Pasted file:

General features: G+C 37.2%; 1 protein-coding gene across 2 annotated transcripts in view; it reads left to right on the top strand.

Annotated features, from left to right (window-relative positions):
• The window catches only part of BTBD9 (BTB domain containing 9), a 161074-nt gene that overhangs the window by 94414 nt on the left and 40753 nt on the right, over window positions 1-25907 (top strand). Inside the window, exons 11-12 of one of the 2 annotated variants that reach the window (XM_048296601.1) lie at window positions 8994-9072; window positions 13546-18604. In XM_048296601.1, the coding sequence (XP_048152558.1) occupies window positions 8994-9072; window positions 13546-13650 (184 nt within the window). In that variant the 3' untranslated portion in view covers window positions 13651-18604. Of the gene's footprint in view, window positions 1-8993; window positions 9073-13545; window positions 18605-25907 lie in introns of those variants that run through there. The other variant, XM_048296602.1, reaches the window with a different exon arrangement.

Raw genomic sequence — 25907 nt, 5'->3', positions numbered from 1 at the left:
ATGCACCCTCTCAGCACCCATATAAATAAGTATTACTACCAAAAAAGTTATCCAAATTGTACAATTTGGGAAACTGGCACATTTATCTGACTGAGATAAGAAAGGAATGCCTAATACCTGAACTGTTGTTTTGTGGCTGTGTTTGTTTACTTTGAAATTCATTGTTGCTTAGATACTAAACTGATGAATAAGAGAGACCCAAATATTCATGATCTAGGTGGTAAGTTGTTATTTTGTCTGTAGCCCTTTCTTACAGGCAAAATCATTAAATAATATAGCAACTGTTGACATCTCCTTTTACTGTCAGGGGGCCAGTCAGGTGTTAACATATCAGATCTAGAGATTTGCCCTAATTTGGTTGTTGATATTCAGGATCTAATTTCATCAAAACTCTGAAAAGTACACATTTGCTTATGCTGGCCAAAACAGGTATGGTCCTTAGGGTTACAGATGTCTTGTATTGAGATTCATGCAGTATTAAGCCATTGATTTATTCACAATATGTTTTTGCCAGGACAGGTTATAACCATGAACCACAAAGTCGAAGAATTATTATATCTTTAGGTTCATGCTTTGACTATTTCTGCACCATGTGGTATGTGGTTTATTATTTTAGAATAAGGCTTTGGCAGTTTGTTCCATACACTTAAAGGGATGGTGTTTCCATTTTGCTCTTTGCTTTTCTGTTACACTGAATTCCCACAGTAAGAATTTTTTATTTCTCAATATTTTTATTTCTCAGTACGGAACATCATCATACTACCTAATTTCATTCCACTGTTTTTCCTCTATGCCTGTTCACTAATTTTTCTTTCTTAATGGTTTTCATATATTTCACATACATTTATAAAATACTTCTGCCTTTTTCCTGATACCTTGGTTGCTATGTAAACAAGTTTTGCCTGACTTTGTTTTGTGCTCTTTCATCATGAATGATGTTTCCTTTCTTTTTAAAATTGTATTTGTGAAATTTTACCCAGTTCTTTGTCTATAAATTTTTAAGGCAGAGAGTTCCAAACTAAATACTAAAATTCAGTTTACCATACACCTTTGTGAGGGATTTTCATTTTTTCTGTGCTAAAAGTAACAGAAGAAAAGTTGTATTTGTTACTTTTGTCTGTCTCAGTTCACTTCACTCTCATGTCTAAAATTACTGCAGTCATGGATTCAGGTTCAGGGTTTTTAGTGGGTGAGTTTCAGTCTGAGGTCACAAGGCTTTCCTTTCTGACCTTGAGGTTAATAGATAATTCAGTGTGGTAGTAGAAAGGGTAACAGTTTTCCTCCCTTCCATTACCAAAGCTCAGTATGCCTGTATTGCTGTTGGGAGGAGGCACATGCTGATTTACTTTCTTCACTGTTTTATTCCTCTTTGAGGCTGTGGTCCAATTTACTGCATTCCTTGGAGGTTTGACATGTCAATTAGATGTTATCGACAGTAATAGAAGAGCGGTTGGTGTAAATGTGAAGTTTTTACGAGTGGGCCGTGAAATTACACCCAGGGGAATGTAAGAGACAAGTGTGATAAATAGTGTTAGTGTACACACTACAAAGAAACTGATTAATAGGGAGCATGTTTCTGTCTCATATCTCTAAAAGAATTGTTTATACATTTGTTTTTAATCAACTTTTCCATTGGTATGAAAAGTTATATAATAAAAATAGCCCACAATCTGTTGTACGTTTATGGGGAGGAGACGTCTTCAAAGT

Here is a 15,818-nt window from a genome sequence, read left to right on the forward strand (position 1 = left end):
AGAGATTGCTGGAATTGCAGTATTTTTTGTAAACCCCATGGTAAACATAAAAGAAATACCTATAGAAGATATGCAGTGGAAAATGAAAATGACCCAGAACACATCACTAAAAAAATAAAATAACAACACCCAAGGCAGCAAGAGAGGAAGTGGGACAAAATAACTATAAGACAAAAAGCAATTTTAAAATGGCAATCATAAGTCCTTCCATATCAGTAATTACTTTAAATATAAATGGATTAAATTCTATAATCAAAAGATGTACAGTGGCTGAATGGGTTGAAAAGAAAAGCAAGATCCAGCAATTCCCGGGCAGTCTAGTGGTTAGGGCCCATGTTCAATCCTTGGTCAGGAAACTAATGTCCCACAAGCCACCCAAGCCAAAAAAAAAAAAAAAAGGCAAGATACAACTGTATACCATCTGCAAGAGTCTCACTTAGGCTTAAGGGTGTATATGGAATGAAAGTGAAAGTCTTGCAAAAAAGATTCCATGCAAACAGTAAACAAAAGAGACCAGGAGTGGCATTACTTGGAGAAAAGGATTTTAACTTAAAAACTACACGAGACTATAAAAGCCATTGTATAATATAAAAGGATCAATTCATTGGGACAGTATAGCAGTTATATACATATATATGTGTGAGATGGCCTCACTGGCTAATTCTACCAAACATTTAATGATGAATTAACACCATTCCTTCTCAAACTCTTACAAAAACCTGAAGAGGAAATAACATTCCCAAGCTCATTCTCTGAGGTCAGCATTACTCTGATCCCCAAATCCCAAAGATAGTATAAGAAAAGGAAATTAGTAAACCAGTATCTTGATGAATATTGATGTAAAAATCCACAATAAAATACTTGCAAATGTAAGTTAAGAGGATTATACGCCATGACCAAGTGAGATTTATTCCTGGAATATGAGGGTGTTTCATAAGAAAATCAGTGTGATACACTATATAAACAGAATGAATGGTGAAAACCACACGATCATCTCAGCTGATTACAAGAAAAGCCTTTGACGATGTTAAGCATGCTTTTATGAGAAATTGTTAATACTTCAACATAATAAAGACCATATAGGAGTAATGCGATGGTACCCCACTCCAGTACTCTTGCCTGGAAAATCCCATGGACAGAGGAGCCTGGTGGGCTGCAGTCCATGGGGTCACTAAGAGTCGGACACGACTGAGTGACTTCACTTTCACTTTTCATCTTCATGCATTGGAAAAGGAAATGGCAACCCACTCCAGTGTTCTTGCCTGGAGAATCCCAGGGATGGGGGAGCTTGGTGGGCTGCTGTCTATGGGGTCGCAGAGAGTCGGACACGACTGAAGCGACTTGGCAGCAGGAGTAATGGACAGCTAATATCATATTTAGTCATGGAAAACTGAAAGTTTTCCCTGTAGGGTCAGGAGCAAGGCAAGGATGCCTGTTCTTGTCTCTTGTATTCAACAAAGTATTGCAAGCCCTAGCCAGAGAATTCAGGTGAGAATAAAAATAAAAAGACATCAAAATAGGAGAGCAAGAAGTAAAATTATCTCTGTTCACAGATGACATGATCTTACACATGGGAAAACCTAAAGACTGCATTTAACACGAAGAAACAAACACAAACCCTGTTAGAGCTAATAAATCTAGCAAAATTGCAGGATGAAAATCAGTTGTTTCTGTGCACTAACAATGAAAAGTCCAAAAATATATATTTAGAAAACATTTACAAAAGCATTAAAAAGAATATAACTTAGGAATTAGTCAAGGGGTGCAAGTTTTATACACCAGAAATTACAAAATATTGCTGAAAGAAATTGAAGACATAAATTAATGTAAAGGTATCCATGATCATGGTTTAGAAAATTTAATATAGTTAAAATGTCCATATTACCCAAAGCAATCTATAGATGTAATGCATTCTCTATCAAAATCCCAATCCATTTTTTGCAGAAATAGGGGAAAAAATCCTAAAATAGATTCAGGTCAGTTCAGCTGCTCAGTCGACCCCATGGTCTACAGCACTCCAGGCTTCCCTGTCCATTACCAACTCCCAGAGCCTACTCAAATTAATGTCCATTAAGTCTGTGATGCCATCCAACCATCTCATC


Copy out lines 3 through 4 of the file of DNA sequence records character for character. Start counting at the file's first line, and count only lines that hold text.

• The window catches only part of BTBD9 (BTB domain containing 9), a 161074-nt gene that overhangs the window by 94414 nt on the left and 40753 nt on the right, over window positions 1-25907 (top strand). Inside the window, exons 11-12 of one of the 2 annotated variants that reach the window (XM_048296601.1) lie at window positions 8994-9072; window positions 13546-18604. In XM_048296601.1, the coding sequence (XP_048152558.1) occupies window positions 8994-9072; window positions 13546-13650 (184 nt within the window). In that variant the 3' untranslated portion in view covers window positions 13651-18604. Of the gene's footprint in view, window positions 1-8993; window positions 9073-13545; window positions 18605-25907 lie in introns of those variants that run through there. The other variant, XM_048296602.1, reaches the window with a different exon arrangement.

Raw genomic sequence — 25907 nt, 5'->3', positions numbered from 1 at the left: